Over 2,000 Boko Haram Ex-fighters Expected, As 1,500 Surrender So Far

Over 2,000 former Boko Haram fighters are expected to abandon the 12-year-old violent campaign following an internal feud and military campaign in Lake Chad.

About 1500 former commanders of the terror group, Boko Haram, and their families have surrendered to the Nigerian military at different locations in Nigeria − hundreds have equally done the same in Cameroon.

A video clip shared by PRNigeria showed a procession of people, consisting of women and children from dense vegetation as they proceeded to surrender to troops at Mafa, in  Borno State, Northeast Nigeria.

Adamu Rugurugu, a former top commander and some other commanders of the terrorist groups, including their family members, have so far surrendered to the Nigerian military at various designated locations in the State.

HumAngle understands that a few more terrorists surrendered with their families at Bama, Mafa, and Gwoza axis of Borno over the weekend.

The Nigeria Army had recently sponsored massive campaign jingles in both Kanuri and Hausa languages on local radio stations in recent times to encourage many insurgents to quit terrorism and lay down their arms.

According to the report, a source in the military further disclosed that the terrorists were vacating their camps and surrendering to the army due to aggressive advocacy by various Islamic scholars and their family members.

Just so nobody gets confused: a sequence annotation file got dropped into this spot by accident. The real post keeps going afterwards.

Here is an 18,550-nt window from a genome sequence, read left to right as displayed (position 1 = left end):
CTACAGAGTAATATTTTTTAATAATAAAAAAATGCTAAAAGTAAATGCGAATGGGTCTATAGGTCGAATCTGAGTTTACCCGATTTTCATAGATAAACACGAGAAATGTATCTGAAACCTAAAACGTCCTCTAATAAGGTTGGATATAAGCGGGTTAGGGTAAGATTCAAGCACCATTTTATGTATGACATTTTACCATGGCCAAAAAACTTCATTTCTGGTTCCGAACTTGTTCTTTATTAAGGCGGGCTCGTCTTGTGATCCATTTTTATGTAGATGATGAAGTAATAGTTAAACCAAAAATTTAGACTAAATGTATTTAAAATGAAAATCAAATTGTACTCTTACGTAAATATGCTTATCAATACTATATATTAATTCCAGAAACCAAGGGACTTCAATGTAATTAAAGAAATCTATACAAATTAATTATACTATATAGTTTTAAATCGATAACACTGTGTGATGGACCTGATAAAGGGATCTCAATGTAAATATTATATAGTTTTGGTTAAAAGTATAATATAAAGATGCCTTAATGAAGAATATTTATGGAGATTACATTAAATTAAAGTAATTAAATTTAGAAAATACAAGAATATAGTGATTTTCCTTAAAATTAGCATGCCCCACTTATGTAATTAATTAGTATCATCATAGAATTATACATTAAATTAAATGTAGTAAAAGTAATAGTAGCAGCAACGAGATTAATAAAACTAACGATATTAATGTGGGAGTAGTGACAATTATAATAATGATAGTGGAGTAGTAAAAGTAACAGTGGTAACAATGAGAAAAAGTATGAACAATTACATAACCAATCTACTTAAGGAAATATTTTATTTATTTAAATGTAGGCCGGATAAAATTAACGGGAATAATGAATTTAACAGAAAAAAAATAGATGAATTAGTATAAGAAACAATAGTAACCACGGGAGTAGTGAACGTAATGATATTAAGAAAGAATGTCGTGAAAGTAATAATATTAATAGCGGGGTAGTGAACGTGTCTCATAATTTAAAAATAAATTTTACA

“We are expecting about 2,000 more from the Lake Chad axis … Most of them were either forcefully conscripted or brainwashed into joining the terrorists. They have also surrendered a lot of weapons and are cooperating with our team in designated locations,” the source told PR Nigeria.

The flooded plains and mud characterised by the rainy season has delayed these desperate journeys, HumAngle learnt.

HumAngle has reported the conduct of the Nigerian military as an important factor in the new wave of defections, an argument that close watchers are sceptical about. “I think it is more of the rivalry between ISWAP and Boko Haram,” said a source.

Whether or not the spate of defections is driven by the Nigerian military or internal dynamics within the groups, “Nigeria is the biggest winner in all of this,” said a top military official in Abuja.

Babagana Zulum, Governor of the state, lamented that the ongoing surrender of Boko Haram fighters had left the state with two extremely difficult situations as victims of insurgency are facing a dilemma on whether or not to accept repentant insurgents.

“We in Borno, are in a very difficult situation over the ongoing surrender by insurgents. We have to critically look between two extreme conditions and decide our future,” Zulum said.

“We have to choose between endless wars or to cautiously accept the surrendered terrorists, which is painful and difficult for anyone that has lost loved ones, difficult for all of us and even for the military whose colleagues have died and for volunteers.”

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